As a result, despite some high profile ICOs, like the new web browser Brave, there have been serious concerns about the use of ICOs by fraudsters. As a result several jurisdictions have cracked down on ICOs or banned them entirely. A perfect opportunity for tax havens to implement their free and easy, low regulation model for the block chain.
An article in Crypto Insider this week details how the Isle of Man and Gibraltar are trying to encourage the growth of cryptocurrency businesses in their jurisdictions. As the magazine puts it (without any irony) “Whether your startup is looking for a nice beach and a connection to the UN or nearly non-existent taxes, a high level of privacy, and a pint you can purchase with bitcoin, there’s a pro-crypto tax haven for you.”
Tax Haven Ireland – EU tax reform bigger than Brexit
The head of Ireland’s Fiscal Advisory Council, Seamus Coffey, has told the Irish Parliament that EU attempts to crack down on tax avoidance pose a bigger threat to the tax haven than Brexit. That’s a bold claim, given that a vast amount of Irish trade occurs with the UK, with which it shares a land border.
Ireland’s concerns come as the EU Commission President, Jean Claude Juncker has proposed that EU policies to counter tax avoidance by large corporations should not be subject to a veto – a proposal clearly aimed at countries like Ireland, and indeed Juncker’s own country Luxembourg, which have long been firmly wedded to beggar-thy-neighbour tax haven policies.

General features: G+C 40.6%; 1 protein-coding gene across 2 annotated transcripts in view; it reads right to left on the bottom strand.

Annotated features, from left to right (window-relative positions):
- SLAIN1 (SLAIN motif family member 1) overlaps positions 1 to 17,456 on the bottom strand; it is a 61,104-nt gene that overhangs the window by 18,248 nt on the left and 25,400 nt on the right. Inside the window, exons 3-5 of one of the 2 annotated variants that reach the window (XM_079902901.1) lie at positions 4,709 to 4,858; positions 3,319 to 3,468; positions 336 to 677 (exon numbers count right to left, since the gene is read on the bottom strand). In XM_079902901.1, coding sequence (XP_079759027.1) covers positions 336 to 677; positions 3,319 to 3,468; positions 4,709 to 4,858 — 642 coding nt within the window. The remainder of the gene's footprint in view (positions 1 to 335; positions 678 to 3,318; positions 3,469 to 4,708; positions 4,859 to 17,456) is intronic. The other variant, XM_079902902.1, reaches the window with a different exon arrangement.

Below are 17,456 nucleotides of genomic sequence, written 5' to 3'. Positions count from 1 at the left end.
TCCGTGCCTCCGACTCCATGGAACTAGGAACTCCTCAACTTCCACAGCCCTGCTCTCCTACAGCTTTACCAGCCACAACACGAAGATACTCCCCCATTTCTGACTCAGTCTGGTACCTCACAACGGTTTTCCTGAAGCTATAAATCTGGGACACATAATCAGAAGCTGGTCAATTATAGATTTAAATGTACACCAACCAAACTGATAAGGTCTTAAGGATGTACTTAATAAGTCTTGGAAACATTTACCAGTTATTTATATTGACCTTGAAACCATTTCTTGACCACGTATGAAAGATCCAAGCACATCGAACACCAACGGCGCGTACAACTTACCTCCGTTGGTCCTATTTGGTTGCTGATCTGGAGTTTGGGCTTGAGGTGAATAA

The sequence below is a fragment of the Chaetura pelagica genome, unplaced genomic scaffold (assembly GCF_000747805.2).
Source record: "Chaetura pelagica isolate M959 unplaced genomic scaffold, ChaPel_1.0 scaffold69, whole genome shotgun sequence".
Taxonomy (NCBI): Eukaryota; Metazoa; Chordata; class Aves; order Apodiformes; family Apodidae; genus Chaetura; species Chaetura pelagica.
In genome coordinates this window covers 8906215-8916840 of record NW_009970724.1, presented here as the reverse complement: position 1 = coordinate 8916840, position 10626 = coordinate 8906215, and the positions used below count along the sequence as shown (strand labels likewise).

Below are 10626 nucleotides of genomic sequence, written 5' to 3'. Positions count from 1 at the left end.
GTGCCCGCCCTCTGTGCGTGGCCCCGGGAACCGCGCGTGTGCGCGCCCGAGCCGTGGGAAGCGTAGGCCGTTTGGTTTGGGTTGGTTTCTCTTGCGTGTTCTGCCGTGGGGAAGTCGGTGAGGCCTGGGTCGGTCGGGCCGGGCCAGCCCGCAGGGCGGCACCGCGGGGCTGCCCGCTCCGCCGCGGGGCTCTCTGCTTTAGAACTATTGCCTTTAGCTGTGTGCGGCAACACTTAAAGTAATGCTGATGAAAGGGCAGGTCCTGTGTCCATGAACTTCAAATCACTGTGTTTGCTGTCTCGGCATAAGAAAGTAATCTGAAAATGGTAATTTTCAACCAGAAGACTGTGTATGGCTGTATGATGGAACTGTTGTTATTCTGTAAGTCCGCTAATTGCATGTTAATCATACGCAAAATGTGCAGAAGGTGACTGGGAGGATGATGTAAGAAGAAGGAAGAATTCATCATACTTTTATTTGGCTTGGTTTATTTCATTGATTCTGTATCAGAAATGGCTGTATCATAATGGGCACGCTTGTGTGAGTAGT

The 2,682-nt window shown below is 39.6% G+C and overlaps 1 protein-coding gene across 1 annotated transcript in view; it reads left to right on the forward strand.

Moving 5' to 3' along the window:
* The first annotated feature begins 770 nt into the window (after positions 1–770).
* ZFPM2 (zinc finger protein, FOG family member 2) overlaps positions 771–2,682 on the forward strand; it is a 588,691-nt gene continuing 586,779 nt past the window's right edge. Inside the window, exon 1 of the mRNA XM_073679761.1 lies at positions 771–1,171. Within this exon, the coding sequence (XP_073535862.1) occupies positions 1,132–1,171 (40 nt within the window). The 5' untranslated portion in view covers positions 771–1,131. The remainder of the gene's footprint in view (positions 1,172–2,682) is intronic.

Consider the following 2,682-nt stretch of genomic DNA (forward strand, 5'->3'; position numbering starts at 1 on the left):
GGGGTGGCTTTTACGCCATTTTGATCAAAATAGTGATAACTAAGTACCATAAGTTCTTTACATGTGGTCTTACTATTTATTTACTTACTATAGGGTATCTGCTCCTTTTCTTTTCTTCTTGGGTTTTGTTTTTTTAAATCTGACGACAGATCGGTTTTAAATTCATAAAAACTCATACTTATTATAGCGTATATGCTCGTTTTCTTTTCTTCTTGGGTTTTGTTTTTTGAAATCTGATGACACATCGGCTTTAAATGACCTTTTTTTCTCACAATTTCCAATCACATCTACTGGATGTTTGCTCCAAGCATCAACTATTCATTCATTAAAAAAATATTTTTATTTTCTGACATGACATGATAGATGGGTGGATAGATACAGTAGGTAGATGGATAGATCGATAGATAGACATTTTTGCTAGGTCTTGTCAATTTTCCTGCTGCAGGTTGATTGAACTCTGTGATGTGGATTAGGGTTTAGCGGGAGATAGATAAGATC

The intervention from the Commission President comes as the bloc considers reforms that will stop digital companies from shifting profits away from consumer markets and into tax havens, trade in which Ireland has played a big part over many years.
Mr Coffey told Parliament if EU rules to harmonise the collection of corporation tax were implemented, it could cost Ireland 4bn Euros in corporation tax receipts, as the formula would benefit larger markets like France and Germany. Mr Coffey’s answer should provoke some concern from tax justice campaigners as it seems to be setting up the idea of EU reforms as a fight over taxing rights between EU states, with larger countries bullying smaller ones for a larger piece of the pie.
Yet reforms are targeted at realigning profits to where real economic activity takes place. That activity is often in the larger economies, particularly so in retail businesses where larger populations mean more customers.
Mining tax dollars in Peru
An Oxfam partner organisation in Peru, Grupo Propuesta Ciudadana has released a report demonstrating how just one large mine has allegedly dodged over $500,000,000 in taxes between 2006 and 2013. The research comes as the Peruvian government is trying to recover $250m in unpaid mining taxes from the same mine. The report and the court case reveal the staggering financial incentives that have been offered to some investment projects in the past, which have allowed companies to dodge huge tax payments. That’s revenue that could have been used to pay for vital public infrastructure and economic development.
Photo credit: Mark Fischer on Flickr shared under the Creative Commons License